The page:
Home
It's where Ada gets its news!
Ada Sports
December 11, 2019
 

You are here

Once upon a time in Ada

Ever bowled a 300?

By Leland Crouse
lcrouse@centurylink.net
May, 1974 Harold Marshall received a clock trophy and a check for $100 for the first ever 300 game bowled at Norada Lanes, Ada.

Dave Parshall made the presentation at the Ada Men’s Bowling Association Banquet on May 25.

The second 300 game was not until January 1993 by Phil Austin, Lima, Ohio.

In January 1978 Charles Deringer bowled a 299 at Norada Lanes.

Once upon a time in Ada

Ada Crunch soccer team undefeated in 1992

By Leland Crouse

October 1992
The Ada Crunch soccer team finished with a prefect 11-0 record thanks to a dominating final game 12-0 win over Riverdale’s Rangers.

Scoring for Ada: Justin Craig, three goals, two assists; Nate Ulrey, two goals and one assist; Jeff Keifer, Luke Dearth and Jeremy Parkins, two goals each: Shaun Hood, one goal, one assist; Jared Wolf, Matt Nichols and Garrett Birchfield with one assist each.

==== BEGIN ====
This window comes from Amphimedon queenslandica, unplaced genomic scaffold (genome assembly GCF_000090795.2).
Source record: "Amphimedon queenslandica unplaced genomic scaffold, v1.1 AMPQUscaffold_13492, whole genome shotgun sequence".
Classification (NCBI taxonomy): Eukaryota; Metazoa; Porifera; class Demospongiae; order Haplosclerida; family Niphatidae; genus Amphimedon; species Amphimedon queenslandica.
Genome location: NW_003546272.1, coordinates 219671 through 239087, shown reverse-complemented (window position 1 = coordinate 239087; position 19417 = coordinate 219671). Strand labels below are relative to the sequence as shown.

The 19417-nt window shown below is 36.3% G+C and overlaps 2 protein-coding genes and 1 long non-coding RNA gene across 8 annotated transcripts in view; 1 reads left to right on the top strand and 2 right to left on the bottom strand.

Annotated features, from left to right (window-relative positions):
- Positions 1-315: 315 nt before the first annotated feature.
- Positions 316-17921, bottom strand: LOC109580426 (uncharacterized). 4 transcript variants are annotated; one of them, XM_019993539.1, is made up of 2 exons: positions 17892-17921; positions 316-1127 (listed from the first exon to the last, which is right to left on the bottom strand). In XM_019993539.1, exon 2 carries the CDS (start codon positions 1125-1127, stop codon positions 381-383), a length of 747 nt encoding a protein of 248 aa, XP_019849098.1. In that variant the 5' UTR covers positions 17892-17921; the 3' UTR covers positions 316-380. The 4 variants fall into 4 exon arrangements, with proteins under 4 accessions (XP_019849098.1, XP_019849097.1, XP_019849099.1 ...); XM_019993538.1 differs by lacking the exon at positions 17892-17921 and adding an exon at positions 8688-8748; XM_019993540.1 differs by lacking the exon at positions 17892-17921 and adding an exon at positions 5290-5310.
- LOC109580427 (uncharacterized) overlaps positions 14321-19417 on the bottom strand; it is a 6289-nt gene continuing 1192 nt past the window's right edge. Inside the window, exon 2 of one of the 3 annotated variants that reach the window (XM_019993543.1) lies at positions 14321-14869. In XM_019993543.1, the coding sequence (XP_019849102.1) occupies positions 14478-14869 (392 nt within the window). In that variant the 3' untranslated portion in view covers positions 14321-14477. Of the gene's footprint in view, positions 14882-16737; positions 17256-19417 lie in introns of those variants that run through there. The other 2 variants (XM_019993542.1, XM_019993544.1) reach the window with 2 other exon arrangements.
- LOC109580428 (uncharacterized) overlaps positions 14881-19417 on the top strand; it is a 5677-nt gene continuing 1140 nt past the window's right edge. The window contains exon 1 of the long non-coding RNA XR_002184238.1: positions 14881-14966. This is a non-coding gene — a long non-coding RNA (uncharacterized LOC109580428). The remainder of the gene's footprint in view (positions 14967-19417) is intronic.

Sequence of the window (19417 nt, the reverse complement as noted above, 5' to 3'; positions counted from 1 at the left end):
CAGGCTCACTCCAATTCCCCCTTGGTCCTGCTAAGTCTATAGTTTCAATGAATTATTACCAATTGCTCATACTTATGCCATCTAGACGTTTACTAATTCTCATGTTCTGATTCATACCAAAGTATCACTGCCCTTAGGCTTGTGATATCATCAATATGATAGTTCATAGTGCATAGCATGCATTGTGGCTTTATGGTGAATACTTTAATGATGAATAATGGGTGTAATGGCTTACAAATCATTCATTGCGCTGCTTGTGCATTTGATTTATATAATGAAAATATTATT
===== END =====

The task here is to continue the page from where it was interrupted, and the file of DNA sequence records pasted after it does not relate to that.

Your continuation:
This is a young team, with nine out of the 14 players being first year U-12’s.

Once upon a time in Ada

1,000 yard football players

By Leland Crouse
lcrouse@centurylink.net
Newspaper clipping from fall 1992:
Craig Roberson joins the list of Ada HS athletes who gained at least 1,000 yards during their varsity football career. Roberson rushed for 1,139 yards and scored 12 TCs in 10 games in 1977. Roberson caught two Stan Parshall passes for 25 more yards. The Bulldogs finished 7-2-1 under Coach Jeff Wise during the 1992 football season.

Once upon a time in Ada

History of War Memorial Park Stadium

By Leland Crouse
lcrouse@centurylink.net
History of War Memorial Park Stadium
It’s time to replace the original wooden bleachers!

Once upon a time in Ada

Midwinter Fairs

By Leland Crouse
lelandcrouse@hughes.net
Mid-Winter Fair
Excerpt from Small Town Sampler by Betty Miller

February 19, 1992

Once upon a time in Ada

Messick's dime store

By Leland Crouse
lcrouse@centurylink.net
Small Town Sampler
Betty Miller
13 May 1992 - The Ada Herald

Depending on your age you called it the racket store, the five and ten, the dime store or the variety store. If you had a nickel or a dollar you could leave the store with two or three items.

Pages